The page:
Fourth, would you clean up the original components and re-install them? Or would you modernize it in any way? Again, everything is teeny. A full-size crank would look silly. This may limit my component choices.
    Last edited by jyl; 02-10-13 at 01:52 PM.

  10. #10
    Senior Member Captain Blight's Avatar
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    I would use chemical stripper but I'd first use a hair dryer to try to pull off the old Vancouver bike reg. sticker. That's a family heirloom. As to decals, there's a bloke (maybe he's a chap, I'm not sure I'm clear on the difference) in the UK who does repro and NOS decals. Reasonably priced, huge selection, and surely someone here knows who I'm talking about. of course, you could always measure the decals on a UO-8 (you live in Pertland Ergon, you can't swing a cat without hitting an old Pug) and see how *much* bigger they are.

    Powdercoaters? Sorry man, can't help you.

    Components? Well, occasionally you can find a set of 50.4 cranks in 160 or 165 for a little less on the Bay, maybe that's an option. I would very, very strongly recommend getting new alloy rims. What size *are* those little hoops, anyway? But.... Yeah, keep as much as you can, but swap out the cranks if you're of a mind, rebuild the wheels with new rims, salmon Kool-stops for the MAFACs and you should oughtta have something you and Junior can be very proud of.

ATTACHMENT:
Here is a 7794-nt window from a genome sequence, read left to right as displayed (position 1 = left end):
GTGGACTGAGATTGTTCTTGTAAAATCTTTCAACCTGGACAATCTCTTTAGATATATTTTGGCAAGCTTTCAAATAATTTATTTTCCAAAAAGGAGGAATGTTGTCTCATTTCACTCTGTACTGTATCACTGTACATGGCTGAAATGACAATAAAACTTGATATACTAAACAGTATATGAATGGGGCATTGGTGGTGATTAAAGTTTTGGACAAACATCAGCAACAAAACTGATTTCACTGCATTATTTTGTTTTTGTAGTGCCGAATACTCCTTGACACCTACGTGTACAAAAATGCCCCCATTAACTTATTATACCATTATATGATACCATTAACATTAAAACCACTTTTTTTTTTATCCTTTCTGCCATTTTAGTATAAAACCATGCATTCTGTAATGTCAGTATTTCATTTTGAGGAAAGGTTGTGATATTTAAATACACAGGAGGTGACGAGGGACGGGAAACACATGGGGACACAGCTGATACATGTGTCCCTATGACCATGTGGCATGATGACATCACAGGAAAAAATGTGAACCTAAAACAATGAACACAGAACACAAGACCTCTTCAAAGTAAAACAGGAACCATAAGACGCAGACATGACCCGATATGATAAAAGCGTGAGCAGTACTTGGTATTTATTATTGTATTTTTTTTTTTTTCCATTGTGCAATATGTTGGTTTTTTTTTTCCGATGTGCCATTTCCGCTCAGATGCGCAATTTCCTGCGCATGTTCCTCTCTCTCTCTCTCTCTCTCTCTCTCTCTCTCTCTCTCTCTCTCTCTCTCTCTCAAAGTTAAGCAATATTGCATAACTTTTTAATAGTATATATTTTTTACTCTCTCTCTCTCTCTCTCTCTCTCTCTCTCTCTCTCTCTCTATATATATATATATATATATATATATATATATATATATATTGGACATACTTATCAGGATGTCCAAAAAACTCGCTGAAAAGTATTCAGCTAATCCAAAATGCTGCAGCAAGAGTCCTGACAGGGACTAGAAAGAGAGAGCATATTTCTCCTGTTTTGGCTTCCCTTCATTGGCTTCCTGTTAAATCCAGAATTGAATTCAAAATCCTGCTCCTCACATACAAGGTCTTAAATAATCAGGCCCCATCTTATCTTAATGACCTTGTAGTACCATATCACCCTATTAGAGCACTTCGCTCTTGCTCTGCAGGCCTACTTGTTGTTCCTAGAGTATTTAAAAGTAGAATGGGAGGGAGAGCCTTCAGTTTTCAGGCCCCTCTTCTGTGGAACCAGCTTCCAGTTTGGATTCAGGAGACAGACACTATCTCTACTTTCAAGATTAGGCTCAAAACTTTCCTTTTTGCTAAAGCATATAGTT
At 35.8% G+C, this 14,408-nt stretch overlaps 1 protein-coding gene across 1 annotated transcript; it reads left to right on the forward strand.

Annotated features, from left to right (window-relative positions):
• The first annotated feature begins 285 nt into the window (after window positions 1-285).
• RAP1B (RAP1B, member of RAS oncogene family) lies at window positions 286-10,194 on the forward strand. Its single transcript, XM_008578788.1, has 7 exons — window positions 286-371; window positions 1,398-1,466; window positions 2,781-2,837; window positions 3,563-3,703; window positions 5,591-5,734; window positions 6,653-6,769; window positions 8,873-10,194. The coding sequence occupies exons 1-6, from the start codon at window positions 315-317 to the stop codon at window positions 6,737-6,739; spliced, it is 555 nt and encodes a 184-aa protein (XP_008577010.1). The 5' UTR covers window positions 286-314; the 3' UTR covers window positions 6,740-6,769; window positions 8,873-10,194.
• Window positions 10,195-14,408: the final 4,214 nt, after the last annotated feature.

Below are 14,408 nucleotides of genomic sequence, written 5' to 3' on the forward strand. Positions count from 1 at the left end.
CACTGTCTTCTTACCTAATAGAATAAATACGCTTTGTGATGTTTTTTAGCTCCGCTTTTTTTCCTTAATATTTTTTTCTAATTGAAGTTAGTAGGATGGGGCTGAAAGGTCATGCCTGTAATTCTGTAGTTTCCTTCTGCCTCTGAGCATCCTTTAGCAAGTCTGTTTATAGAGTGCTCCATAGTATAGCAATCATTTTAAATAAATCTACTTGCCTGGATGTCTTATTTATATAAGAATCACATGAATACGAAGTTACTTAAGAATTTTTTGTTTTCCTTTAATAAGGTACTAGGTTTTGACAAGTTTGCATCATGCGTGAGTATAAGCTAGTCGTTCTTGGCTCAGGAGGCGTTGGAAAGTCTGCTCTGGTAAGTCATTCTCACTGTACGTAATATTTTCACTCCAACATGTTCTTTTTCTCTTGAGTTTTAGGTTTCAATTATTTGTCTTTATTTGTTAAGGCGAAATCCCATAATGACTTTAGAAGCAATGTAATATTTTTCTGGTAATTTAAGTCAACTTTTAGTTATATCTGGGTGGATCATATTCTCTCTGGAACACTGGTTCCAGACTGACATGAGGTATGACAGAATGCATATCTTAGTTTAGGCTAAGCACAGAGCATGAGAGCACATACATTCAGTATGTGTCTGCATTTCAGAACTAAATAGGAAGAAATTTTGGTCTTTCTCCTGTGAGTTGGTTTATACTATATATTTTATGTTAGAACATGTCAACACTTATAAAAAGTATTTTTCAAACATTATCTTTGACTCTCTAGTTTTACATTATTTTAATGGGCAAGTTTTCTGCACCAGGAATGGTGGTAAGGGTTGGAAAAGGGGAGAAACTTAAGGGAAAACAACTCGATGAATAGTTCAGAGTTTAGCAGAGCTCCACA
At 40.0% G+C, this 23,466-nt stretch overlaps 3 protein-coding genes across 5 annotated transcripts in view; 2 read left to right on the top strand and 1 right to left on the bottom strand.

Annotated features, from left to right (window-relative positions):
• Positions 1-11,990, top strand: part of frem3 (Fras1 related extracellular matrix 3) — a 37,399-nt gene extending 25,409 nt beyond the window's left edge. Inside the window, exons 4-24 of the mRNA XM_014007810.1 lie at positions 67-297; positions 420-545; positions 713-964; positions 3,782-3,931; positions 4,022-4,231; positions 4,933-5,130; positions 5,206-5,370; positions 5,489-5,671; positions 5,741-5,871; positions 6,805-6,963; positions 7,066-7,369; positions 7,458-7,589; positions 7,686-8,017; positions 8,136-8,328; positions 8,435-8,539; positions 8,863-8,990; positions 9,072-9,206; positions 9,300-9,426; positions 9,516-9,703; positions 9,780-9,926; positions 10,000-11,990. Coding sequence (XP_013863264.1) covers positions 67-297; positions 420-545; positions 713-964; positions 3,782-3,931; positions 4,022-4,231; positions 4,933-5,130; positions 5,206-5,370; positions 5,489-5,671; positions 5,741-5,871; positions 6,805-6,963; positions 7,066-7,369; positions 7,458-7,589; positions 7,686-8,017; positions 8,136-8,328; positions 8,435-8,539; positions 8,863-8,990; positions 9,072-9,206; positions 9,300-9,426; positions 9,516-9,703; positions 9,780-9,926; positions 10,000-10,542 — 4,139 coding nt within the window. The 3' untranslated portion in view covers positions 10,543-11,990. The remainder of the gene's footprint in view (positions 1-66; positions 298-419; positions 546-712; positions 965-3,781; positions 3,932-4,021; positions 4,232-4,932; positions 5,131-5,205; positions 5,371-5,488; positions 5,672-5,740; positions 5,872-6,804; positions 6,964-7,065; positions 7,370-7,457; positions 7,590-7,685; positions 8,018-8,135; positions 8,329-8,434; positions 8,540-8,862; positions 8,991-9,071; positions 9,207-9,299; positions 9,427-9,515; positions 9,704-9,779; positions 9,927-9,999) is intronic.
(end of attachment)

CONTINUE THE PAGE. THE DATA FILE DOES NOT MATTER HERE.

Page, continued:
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  11. #11
    Senior Member michael k's Avatar
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    Quote Originally Posted by jyl View Post
    First, how would you strip the paint off? I assume chemical means will be the easiest.

    Second, anyone know a bike-savvy powder coater in Portland OR?
    Don't forget to remove the head set cups.

    No need to remove the paint.Most Pc companies will do it.

    There is Brooker Ent. on Powell that does PC for $100 to $150.They have done two for me with fair results.

  12. #12
    johnliu@earthlink.net jyl's Avatar
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    Thanks!

  13. #13
    Senior Member Grand Bois's Avatar
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    This one was found in a warehouse, still in a sealed box.


  14. #14
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    just dont lose any of the bits. might be hard to replace!

  15. #15
    johnliu@earthlink.net jyl's Avatar
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    Rims are roughly 22" diameter flange to flange - super quickie measurement. Maybe 600A size. I'll re-measure more carefully tonight.

    I also quickly measured the decals versus those on daughter's UO-8 - to my surprise, they are the same size, or close enough. Cyclomundo has a sheet of Peugeot "Randonneur" decals that look perfect.

    Although I referred to "seat lug" above, the frame is actually not lugged, my bad.

    I will do my best to remove the 1971 registration decal, but it is so full of holes that it may not survive. I may take some photos of it and try to get it replicated.